Hematologist, oncologist and author Siddhartha Mukherjee was born in New Delhi, India in 1970. In 1989. As a biology major at Stanford University, he worked in Nobel Laureate Paul Berg’s laboratory, defining cellular genes that change the behaviours of cancer cells. He completed his B.S. degree in 1993. From there, Mukherjee attended the University of Oxford where he won a Rhodes Scholarship for doctoral research at the on the mechanism of activation of the immune system by viral antigens. He was awarded a D.Phil. in 1997 for the thesis titled The processing and presentation of viral antigens. After graduation, he attended Harvard Medical School, where he earned his Doctor of Medicine (M.D.) degree in 2000.
Between 2000 and 2003 He completed his internal medicine residency and an oncology fellowship at Massachusetts General Hospital.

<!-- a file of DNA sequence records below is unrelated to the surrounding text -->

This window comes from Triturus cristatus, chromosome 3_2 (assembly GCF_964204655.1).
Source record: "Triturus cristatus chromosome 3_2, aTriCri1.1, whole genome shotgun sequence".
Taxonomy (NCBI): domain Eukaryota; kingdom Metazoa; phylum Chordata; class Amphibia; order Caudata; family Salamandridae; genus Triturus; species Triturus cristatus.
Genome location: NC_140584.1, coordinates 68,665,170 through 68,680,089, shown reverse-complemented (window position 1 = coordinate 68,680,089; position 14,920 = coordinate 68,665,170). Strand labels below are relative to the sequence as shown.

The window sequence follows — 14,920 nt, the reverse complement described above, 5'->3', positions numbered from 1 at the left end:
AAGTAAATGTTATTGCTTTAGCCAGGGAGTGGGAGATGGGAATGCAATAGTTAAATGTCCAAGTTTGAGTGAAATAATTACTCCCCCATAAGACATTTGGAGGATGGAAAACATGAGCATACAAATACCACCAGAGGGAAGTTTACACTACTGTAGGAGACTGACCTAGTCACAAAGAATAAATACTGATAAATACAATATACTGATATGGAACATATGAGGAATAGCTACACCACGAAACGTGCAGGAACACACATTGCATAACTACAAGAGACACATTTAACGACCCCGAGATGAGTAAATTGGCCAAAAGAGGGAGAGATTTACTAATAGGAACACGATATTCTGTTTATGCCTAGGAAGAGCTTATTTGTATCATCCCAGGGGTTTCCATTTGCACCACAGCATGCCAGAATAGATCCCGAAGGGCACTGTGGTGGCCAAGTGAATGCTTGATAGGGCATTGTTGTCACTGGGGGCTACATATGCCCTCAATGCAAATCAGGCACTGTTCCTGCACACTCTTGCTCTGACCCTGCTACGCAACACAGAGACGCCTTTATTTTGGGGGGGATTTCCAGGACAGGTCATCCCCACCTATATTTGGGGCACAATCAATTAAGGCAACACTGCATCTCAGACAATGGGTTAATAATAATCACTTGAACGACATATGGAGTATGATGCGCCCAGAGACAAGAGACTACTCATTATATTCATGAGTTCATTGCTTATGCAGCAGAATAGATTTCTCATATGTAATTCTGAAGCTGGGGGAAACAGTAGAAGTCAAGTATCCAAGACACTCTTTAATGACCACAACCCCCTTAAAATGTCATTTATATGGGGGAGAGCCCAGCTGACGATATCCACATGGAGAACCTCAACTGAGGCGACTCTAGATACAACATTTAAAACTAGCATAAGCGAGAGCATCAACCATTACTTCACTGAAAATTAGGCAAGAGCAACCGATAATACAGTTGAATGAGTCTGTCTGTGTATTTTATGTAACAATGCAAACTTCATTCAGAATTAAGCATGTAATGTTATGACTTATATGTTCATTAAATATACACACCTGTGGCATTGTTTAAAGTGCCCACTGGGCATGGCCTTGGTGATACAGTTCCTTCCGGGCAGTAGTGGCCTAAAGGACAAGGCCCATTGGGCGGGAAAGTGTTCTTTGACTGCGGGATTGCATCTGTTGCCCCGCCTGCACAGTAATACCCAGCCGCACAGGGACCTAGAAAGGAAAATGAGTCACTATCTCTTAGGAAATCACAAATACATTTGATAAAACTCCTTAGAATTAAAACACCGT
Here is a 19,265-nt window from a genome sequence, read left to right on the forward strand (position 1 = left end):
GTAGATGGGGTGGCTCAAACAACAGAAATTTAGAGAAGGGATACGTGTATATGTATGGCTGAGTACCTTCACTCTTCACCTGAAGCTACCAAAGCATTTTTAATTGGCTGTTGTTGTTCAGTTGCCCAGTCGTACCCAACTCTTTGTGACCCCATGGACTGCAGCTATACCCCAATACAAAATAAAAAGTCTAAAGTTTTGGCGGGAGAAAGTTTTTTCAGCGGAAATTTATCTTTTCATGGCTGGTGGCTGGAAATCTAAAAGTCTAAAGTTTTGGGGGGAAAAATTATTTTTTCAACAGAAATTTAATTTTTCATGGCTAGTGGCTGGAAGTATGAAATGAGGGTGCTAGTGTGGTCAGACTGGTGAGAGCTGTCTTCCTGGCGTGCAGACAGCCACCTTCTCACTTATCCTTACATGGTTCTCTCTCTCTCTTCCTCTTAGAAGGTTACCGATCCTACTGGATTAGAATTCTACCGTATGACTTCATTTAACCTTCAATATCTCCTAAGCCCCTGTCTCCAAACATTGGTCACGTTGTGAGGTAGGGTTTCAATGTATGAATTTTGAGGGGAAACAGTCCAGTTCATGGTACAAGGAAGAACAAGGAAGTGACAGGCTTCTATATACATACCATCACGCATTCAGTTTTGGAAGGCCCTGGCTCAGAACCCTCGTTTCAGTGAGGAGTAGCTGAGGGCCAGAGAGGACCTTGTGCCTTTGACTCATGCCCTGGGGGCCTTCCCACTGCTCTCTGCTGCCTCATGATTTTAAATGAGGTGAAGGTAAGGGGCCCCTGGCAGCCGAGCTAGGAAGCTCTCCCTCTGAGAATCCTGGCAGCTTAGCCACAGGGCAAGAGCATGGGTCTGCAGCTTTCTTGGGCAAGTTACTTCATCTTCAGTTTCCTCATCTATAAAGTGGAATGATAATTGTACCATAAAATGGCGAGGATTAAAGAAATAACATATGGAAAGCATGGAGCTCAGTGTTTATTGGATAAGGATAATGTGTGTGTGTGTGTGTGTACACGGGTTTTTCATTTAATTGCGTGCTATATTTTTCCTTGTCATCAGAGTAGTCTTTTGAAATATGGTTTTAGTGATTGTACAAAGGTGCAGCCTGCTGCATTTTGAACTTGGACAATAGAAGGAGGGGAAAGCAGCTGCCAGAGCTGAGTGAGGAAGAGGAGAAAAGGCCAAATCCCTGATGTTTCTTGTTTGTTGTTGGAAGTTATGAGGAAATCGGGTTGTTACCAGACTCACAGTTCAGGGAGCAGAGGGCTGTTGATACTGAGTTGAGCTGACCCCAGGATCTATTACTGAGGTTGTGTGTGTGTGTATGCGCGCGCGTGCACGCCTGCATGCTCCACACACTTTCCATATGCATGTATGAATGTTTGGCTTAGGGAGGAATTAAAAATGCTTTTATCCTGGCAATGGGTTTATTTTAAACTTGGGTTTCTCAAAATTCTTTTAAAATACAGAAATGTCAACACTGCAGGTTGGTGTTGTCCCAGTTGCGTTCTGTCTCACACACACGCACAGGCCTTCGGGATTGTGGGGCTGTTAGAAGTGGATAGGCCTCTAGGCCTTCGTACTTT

In 2009, Mukherjee joined the faculty of the Department of Medicine, Division of Hematology/Oncology, at the Columbia University Medical Center as an Assistant Professor of Medicine. As of 2017, his laboratory is based at Columbia University’s Herbert Irving Comprehensive Cancer Center.
Best known for his Pulitzer Prize-winning book, The Emperor of All Maladies: A Biography of Cancer, detailing the evolution of diagnosis and treatment of human cancers from ancient Egypt to the latest developments in chemotherapy and targeted therapy.
In 2016, Siddhartha Mukherjee released The Gene: An Intimate History which takes an in-depth look at the history of the gene and a response to the defining question of the future: What becomes of being human when we learn to “read” and “write” our own genetic information?
He currently resides in Manhattan with his wife, artist Sarah Sze, and their two daughters.